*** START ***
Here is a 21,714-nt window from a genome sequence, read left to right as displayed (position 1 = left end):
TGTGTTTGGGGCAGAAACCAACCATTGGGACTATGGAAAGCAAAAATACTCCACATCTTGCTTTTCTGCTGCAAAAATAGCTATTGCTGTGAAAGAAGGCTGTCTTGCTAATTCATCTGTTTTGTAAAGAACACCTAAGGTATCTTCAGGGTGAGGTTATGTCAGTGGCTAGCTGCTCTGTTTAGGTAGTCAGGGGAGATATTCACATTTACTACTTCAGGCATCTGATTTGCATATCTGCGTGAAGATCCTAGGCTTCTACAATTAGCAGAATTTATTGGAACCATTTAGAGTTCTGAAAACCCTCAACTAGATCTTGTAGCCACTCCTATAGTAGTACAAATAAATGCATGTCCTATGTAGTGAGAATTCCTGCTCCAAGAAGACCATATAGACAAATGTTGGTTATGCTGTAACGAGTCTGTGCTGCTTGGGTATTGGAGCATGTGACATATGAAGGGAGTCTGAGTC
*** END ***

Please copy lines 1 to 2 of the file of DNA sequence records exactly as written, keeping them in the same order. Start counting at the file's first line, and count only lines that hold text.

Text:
Here is a 21,714-nt window from a genome sequence, read left to right as displayed (position 1 = left end):
TGTGTTTGGGGCAGAAACCAACCATTGGGACTATGGAAAGCAAAAATACTCCACATCTTGCTTTTCTGCTGCAAAAATAGCTATTGCTGTGAAAGAAGGCTGTCTTGCTAATTCATCTGTTTTGTAAAGAACACCTAAGGTATCTTCAGGGTGAGGTTATGTCAGTGGCTAGCTGCTCTGTTTAGGTAGTCAGGGGAGATATTCACATTTACTACTTCAGGCATCTGATTTGCATATCTGCGTGAAGATCCTAGGCTTCTACAATTAGCAGAATTTATTGGAACCATTTAGAGTTCTGAAAACCCTCAACTAGATCTTGTAGCCACTCCTATAGTAGTACAAATAAATGCATGTCCTATGTAGTGAGAATTCCTGCTCCAAGAAGACCATATAGACAAATGTTGGTTATGCTGTAACGAGTCTGTGCTGCTTGGGTATTGGAGCATGTGACATATGAAGGGAGTCTGAGTC